Lincoln Center’s new Geffen Hall will be home for New York Philharmonic this fall

NEW YORK — The New York Philharmonic will have new and improved hall to play in this fall.

After decades of struggling to redesign the concert hall the orchestra calls home, Lincoln Center announced Wednesday that the redevelopment will be completed by this fall — ahead of schedule.

With a $550 million budget in place, the redesigned David Geffen Hall is now slated to reopen in October 2022, with spacious performance spaces to host different kinds of events.

“The new David Geffen Hall will be NYC’s cultural hub, teeming with excitement from early morning to late at night — a place where New Yorkers will drop by just to see what’s happening, knowing they will find welcoming public spaces offering dynamic free entertainment, food, fun, art and culture in addition to the superb performances of the NY Philharmonic,” Lincoln Center board chair Katherine Farley said in a statement.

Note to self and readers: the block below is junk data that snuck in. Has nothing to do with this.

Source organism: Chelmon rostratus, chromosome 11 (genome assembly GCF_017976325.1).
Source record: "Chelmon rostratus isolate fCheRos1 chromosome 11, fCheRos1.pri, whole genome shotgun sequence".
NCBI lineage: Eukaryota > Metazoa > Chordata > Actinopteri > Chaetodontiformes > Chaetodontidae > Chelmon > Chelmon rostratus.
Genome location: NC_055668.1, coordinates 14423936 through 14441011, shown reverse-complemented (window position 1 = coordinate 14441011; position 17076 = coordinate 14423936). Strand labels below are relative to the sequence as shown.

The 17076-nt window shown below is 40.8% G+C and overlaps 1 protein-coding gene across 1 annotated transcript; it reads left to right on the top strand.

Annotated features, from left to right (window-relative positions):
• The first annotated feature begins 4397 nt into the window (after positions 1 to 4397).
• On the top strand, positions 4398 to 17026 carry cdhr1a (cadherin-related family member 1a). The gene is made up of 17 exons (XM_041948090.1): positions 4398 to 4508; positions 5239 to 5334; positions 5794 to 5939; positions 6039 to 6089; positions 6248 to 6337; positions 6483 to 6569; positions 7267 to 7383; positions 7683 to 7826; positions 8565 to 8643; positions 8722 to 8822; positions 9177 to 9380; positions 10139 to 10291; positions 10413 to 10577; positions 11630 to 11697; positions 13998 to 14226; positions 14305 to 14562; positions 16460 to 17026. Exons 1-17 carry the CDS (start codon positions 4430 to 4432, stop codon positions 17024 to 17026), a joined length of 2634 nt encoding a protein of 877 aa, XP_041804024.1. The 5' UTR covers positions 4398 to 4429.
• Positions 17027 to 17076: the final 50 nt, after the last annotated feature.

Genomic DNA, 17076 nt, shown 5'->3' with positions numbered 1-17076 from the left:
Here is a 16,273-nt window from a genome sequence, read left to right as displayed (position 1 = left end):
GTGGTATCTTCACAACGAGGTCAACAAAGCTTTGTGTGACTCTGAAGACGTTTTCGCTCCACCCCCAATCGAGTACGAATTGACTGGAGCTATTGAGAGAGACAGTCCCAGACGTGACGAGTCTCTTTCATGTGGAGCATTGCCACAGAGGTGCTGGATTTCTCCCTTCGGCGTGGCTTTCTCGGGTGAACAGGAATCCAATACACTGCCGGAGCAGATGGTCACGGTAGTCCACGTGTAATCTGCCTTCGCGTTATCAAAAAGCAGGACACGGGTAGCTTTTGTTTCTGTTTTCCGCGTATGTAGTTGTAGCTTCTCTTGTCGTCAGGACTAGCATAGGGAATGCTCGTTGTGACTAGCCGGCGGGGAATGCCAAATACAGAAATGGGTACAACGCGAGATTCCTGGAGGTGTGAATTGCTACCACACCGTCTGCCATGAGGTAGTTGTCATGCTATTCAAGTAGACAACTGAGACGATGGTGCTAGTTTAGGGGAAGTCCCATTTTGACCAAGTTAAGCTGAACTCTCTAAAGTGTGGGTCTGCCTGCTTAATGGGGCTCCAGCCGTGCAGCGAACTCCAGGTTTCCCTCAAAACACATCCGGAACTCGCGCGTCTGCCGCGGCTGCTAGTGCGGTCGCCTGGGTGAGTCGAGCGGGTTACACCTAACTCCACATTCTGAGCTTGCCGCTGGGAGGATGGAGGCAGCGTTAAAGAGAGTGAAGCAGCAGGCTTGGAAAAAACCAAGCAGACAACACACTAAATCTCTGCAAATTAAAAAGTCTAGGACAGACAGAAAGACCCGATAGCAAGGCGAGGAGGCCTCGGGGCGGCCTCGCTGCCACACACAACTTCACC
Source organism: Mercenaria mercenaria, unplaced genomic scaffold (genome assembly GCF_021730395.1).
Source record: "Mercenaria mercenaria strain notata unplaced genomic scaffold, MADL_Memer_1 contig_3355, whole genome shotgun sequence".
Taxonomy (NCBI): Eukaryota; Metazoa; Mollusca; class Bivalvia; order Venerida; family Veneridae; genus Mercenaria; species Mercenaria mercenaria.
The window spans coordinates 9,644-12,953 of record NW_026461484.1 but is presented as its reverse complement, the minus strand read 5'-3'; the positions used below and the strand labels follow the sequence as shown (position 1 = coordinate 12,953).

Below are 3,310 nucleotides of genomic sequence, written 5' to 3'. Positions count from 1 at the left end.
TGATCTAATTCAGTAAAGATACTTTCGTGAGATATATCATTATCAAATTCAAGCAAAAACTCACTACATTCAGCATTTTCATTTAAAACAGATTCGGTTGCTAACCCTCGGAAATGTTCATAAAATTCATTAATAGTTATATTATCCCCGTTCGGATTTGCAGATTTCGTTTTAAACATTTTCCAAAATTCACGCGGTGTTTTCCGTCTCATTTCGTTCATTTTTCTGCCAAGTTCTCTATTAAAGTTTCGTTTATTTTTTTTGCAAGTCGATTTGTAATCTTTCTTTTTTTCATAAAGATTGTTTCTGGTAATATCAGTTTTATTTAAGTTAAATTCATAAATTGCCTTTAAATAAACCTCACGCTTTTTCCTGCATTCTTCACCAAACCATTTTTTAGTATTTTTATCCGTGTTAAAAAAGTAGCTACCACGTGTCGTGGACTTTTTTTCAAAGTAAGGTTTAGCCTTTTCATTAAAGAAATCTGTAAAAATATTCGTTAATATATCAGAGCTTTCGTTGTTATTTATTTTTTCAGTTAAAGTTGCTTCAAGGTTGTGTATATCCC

Originally opened in 1962 as Philharmonic Hall, the venue was renamed Avery Fisher Hall after renovations in 1976.

After decades of stalled revitalization efforts, billionaire music and movie mogul David Geffen got the wheels turning with a $100 million donation toward the renovations and secured the naming rights.

In April 2021, it was announced that the construction timetable had accelerated because of the pandemic with the intent to reopen sometime this fall, about one-and-a-half years ahead of the original schedule.

“This project is a statement of faith in the future of culture in our city,” Farley said. “We built through the pandemic because we knew New Yorkers needed jobs as much as they needed culture.”

The venue will have a seating capacity of 2,200, down from 2,738, with the rows in the orchestra cut from 43 to 33. The stage moved forward 25 feet, allowing seven rows of wraparound seating behind the orchestra.

“Lincoln Center is a central piece of New York’s cultural heart and the new David Geffen Hall, complete with expanded public and community spaces, will make that heart beat even stronger,” Gov. Hochul, who was present at Wednesday’s press conference, said. “I look forward to seeing this magnificent facility introduce the next generation to the joy of the arts.”


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